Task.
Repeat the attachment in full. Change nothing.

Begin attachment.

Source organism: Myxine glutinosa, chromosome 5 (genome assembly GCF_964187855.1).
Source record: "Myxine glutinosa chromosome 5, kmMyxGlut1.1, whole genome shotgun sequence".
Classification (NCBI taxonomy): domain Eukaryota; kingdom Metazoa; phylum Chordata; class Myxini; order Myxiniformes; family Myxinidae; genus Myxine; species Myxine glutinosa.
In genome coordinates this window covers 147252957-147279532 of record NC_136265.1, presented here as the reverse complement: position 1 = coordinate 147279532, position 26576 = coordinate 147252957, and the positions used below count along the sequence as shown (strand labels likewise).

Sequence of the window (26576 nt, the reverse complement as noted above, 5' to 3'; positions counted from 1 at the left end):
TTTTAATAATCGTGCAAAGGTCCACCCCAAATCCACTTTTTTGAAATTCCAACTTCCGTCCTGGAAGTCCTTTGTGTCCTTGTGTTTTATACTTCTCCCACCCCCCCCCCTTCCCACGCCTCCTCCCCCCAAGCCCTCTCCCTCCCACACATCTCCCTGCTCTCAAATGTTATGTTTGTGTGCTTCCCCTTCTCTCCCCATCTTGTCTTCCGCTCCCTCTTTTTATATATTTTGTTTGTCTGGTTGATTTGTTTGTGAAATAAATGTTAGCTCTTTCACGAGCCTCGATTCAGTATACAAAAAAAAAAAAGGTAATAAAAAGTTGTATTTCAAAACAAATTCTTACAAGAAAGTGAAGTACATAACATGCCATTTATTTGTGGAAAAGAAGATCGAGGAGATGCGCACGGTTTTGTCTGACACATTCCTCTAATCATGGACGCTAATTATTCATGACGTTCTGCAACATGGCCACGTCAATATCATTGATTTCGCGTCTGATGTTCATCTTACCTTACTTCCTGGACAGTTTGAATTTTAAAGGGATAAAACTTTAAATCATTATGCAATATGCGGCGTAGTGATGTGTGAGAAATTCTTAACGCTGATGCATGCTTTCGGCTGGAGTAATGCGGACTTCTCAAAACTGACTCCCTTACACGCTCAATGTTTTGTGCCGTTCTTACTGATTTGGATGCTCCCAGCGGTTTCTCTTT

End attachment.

Source organism: Myxine glutinosa, chromosome 5 (genome assembly GCF_964187855.1).
Source record: "Myxine glutinosa chromosome 5, kmMyxGlut1.1, whole genome shotgun sequence".
Classification (NCBI taxonomy): domain Eukaryota; kingdom Metazoa; phylum Chordata; class Myxini; order Myxiniformes; family Myxinidae; genus Myxine; species Myxine glutinosa.
In genome coordinates this window covers 147252957-147279532 of record NC_136265.1, presented here as the reverse complement: position 1 = coordinate 147279532, position 26576 = coordinate 147252957, and the positions used below count along the sequence as shown (strand labels likewise).

Sequence of the window (26576 nt, the reverse complement as noted above, 5' to 3'; positions counted from 1 at the left end):
TTTTAATAATCGTGCAAAGGTCCACCCCAAATCCACTTTTTTGAAATTCCAACTTCCGTCCTGGAAGTCCTTTGTGTCCTTGTGTTTTATACTTCTCCCACCCCCCCCCCTTCCCACGCCTCCTCCCCCCAAGCCCTCTCCCTCCCACACATCTCCCTGCTCTCAAATGTTATGTTTGTGTGCTTCCCCTTCTCTCCCCATCTTGTCTTCCGCTCCCTCTTTTTATATATTTTGTTTGTCTGGTTGATTTGTTTGTGAAATAAATGTTAGCTCTTTCACGAGCCTCGATTCAGTATACAAAAAAAAAAAAGGTAATAAAAAGTTGTATTTCAAAACAAATTCTTACAAGAAAGTGAAGTACATAACATGCCATTTATTTGTGGAAAAGAAGATCGAGGAGATGCGCACGGTTTTGTCTGACACATTCCTCTAATCATGGACGCTAATTATTCATGACGTTCTGCAACATGGCCACGTCAATATCATTGATTTCGCGTCTGATGTTCATCTTACCTTACTTCCTGGACAGTTTGAATTTTAAAGGGATAAAACTTTAAATCATTATGCAATATGCGGCGTAGTGATGTGTGAGAAATTCTTAACGCTGATGCATGCTTTCGGCTGGAGTAATGCGGACTTCTCAAAACTGACTCCCTTACACGCTCAATGTTTTGTGCCGTTCTTACTGATTTGGATGCTCCCAGCGGTTTCTCTTT